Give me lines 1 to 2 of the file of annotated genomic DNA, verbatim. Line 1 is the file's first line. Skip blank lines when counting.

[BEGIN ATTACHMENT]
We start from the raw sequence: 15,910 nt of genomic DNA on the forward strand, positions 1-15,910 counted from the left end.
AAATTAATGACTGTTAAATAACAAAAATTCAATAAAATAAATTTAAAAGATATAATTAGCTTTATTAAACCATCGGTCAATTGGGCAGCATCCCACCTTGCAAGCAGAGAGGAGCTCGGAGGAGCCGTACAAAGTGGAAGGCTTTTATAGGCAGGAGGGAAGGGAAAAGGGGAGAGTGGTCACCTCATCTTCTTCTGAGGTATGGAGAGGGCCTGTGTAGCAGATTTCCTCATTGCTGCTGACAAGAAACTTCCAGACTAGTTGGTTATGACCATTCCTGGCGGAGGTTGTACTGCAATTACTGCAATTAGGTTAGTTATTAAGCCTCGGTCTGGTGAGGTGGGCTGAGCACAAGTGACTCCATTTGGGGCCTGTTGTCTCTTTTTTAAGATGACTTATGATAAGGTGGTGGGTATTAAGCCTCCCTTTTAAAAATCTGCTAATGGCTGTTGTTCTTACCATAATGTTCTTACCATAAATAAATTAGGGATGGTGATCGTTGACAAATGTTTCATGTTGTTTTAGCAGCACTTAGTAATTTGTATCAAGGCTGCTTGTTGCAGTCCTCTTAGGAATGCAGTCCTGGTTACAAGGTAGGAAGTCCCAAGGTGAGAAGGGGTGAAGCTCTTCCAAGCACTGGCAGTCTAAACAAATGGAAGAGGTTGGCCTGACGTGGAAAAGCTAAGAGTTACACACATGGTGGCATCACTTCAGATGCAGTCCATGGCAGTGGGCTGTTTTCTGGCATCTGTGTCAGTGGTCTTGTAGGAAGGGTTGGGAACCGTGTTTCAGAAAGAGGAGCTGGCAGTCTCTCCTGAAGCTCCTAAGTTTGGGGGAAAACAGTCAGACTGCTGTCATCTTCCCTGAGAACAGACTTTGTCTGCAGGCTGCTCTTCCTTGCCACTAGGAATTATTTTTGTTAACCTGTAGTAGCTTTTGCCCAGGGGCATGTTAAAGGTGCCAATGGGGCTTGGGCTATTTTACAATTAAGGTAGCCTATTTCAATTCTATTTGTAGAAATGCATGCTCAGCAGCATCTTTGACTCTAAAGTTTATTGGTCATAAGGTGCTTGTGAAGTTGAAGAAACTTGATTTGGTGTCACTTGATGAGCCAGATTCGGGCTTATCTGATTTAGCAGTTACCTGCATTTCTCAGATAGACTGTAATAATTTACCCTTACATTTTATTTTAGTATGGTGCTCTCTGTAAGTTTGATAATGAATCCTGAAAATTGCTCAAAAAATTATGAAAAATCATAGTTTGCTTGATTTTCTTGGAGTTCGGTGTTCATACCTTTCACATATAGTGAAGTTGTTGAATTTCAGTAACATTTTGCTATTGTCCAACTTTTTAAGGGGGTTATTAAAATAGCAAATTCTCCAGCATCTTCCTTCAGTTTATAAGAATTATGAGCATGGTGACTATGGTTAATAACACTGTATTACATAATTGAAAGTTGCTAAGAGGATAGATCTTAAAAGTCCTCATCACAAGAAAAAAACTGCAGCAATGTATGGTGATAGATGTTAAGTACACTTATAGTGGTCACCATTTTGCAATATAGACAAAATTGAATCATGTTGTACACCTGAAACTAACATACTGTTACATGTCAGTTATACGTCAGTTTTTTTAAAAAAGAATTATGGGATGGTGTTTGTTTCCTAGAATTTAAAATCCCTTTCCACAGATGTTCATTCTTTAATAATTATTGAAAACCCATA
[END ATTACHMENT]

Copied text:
We start from the raw sequence: 15,910 nt of genomic DNA on the forward strand, positions 1-15,910 counted from the left end.
AAATTAATGACTGTTAAATAACAAAAATTCAATAAAATAAATTTAAAAGATATAATTAGCTTTATTAAACCATCGGTCAATTGGGCAGCATCCCACCTTGCAAGCAGAGAGGAGCTCGGAGGAGCCGTACAAAGTGGAAGGCTTTTATAGGCAGGAGGGAAGGGAAAAGGGGAGAGTGGTCACCTCATCTTCTTCTGAGGTATGGAGAGGGCCTGTGTAGCAGATTTCCTCATTGCTGCTGACAAGAAACTTCCAGACTAGTTGGTTATGACCATTCCTGGCGGAGGTTGTACTGCAATTACTGCAATTAGGTTAGTTATTAAGCCTCGGTCTGGTGAGGTGGGCTGAGCACAAGTGACTCCATTTGGGGCCTGTTGTCTCTTTTTTAAGATGACTTATGATAAGGTGGTGGGTATTAAGCCTCCCTTTTAAAAATCTGCTAATGGCTGTTGTTCTTACCATAATGTTCTTACCATAAATAAATTAGGGATGGTGATCGTTGACAAATGTTTCATGTTGTTTTAGCAGCACTTAGTAATTTGTATCAAGGCTGCTTGTTGCAGTCCTCTTAGGAATGCAGTCCTGGTTACAAGGTAGGAAGTCCCAAGGTGAGAAGGGGTGAAGCTCTTCCAAGCACTGGCAGTCTAAACAAATGGAAGAGGTTGGCCTGACGTGGAAAAGCTAAGAGTTACACACATGGTGGCATCACTTCAGATGCAGTCCATGGCAGTGGGCTGTTTTCTGGCATCTGTGTCAGTGGTCTTGTAGGAAGGGTTGGGAACCGTGTTTCAGAAAGAGGAGCTGGCAGTCTCTCCTGAAGCTCCTAAGTTTGGGGGAAAACAGTCAGACTGCTGTCATCTTCCCTGAGAACAGACTTTGTCTGCAGGCTGCTCTTCCTTGCCACTAGGAATTATTTTTGTTAACCTGTAGTAGCTTTTGCCCAGGGGCATGTTAAAGGTGCCAATGGGGCTTGGGCTATTTTACAATTAAGGTAGCCTATTTCAATTCTATTTGTAGAAATGCATGCTCAGCAGCATCTTTGACTCTAAAGTTTATTGGTCATAAGGTGCTTGTGAAGTTGAAGAAACTTGATTTGGTGTCACTTGATGAGCCAGATTCGGGCTTATCTGATTTAGCAGTTACCTGCATTTCTCAGATAGACTGTAATAATTTACCCTTACATTTTATTTTAGTATGGTGCTCTCTGTAAGTTTGATAATGAATCCTGAAAATTGCTCAAAAAATTATGAAAAATCATAGTTTGCTTGATTTTCTTGGAGTTCGGTGTTCATACCTTTCACATATAGTGAAGTTGTTGAATTTCAGTAACATTTTGCTATTGTCCAACTTTTTAAGGGGGTTATTAAAATAGCAAATTCTCCAGCATCTTCCTTCAGTTTATAAGAATTATGAGCATGGTGACTATGGTTAATAACACTGTATTACATAATTGAAAGTTGCTAAGAGGATAGATCTTAAAAGTCCTCATCACAAGAAAAAAACTGCAGCAATGTATGGTGATAGATGTTAAGTACACTTATAGTGGTCACCATTTTGCAATATAGACAAAATTGAATCATGTTGTACACCTGAAACTAACATACTGTTACATGTCAGTTATACGTCAGTTTTTTTAAAAAAGAATTATGGGATGGTGTTTGTTTCCTAGAATTTAAAATCCCTTTCCACAGATGTTCATTCTTTAATAATTATTGAAAACCCATA